Dennis and I tagged along with the youth group last Sunday to see the movie, Risen. I recommend seeing it: it’s well above par the usual fare for religious movies. And this blog is not a spoiler.
I have to admit I’m generally skeptical about movies about Jesus. I’ve seen too many overly-solemn, woodenly-acted, emotionally-manipulative or just-plain boring ones. Risen manages to avoid these pitfalls. Brian Edwards led the group in a discussion afterward. One of our youth noted how the disciples seemed “real” – “they had emotions, were even funny sometimes.” Another observed approvingly that the characters appeared appropriate to their Middle Eastern setting—they did not appear to be native Norwegians with blond hair and blue eyes.
Perhaps the film works so well because the focus of the story is a step removed from the actual text of the Gospels. The movie does not try to focus on the story of Jesus; rather, it tells the story of Clavius, a Roman military tribune (played by Joseph Fiennes) charged with locating the missing body of the “crucified Nazarene.”
You could say that it’s a made-up story: the Bible gives no evidence of such a search, nor am I aware of any historical text of the era recounting this. And yet it is a plausible story: scenes from the Scriptures (especially the Gospel of John) are sprinkled through the film; the characters accurately reflect conditions and political tensions of the time. The film effectively “puts you there” and makes you think.
And for doing that, I admire Risen for being an impressive example (as I understand it) of the ancient Jewish genre known an Midrash. A Midrash is a “flight of interpretive imagination,” in which a rabbi (or poet) would fill in settings, thoughts, motives, and conversation not given in typically terse biblical narrative, all to answer a question, such as “Why did Lot’s wife look back?” or “When Jacob, on his wedding night, discovered he had Leah in his bed, and not Rachel, what did he say? What did Leah say?”
In a Midrash, one looks for three characteristics: (1) it is a response to a specific biblical text, (2) it is imaginative, and—and this is the key—(3) it has a point. Well, Risen clearly is a response to a biblical text: the Resurrection of Jesus. It is thoroughly imaginative. Not only does it create a new story, it brings to life in an inviting way the familiar men and women of Easter story. So the question is: what is the point the film is trying to make? (Sidebar: it’s always a good idea to ask this question of a movie—sometimes the answer is profound, sometimes…well, not so much.)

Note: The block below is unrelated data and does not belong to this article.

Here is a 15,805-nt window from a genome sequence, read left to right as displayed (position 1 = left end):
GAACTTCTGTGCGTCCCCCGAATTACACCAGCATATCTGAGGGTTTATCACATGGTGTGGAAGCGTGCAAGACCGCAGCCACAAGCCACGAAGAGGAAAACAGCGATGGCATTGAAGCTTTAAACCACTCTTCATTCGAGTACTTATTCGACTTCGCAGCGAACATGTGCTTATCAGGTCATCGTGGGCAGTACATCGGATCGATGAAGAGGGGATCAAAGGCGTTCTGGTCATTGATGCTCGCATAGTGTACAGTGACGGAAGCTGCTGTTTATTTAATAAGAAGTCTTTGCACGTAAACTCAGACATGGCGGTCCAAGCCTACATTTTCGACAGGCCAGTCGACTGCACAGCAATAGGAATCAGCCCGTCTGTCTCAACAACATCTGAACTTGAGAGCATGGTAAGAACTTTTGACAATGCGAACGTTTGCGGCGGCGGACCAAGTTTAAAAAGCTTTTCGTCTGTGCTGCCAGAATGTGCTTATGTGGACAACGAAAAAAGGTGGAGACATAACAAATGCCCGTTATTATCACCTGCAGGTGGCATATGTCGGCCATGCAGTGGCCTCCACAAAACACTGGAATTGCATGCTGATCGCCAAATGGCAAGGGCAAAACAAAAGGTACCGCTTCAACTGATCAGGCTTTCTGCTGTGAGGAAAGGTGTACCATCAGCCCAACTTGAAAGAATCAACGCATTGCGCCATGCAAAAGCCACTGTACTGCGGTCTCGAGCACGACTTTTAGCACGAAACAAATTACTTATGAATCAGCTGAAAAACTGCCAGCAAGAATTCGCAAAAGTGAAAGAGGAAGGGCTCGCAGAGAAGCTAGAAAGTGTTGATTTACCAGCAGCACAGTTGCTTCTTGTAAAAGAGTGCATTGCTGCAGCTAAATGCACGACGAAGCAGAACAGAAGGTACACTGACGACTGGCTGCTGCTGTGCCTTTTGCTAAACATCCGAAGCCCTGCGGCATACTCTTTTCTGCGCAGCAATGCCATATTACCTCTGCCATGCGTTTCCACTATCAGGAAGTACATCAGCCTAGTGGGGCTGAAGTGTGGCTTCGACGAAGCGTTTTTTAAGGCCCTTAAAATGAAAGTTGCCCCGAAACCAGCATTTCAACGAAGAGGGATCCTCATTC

I’ve been thinking about it since Sunday: what point(s) was the screenwriter trying to make? Perhaps to make the biblical personalities more real? Perhaps to feel more keenly the struggle to believe the unbelievable? Perhaps to feel the change of outlook the Resurrection gave to the disciples? Perhaps to ponder the power of confidence that there could be a “day without death”? The answer to this question may be unique to each viewer, as unique as each of our journeys of faith. If you see the movie, I’d love to know the point(s) you see. And if you see it as a family, Brian has a discussion guide he can share.
Reflecting on Risen, one of young people asked Brian: “Is all that in the Bible?” Great question, especially for a Presbyterian. One strength of our Reformed Tradition is that, when considering a message about our faith (drama, art, music, even sermon!), we go to the text, the Scriptures. “Let’s look it up.” We do this to be sure that our flights of imagination take off from the sure foundation: God’s Word.
So perhaps one “point” of Risen is to send us to our Bibles: to read the story again of God’s love for us shown in the life, death, and resurrection of Jesus. You can do so at home (especially the last three chapters of the Gospel of John). You can also join us in worship for Holy Week, and we can share together in the drama and wonder of God’s love for us. I hope to see you.
Grace and peace,
Julia Wharff Piermont
© Julia Wharff Piermont 2016
Introduction to Modern Poems on the Bible: An Anthology, Edited with introduction by David Curzon, Philadelphia: The Jewish Publication Society, 1994, pp 3-5.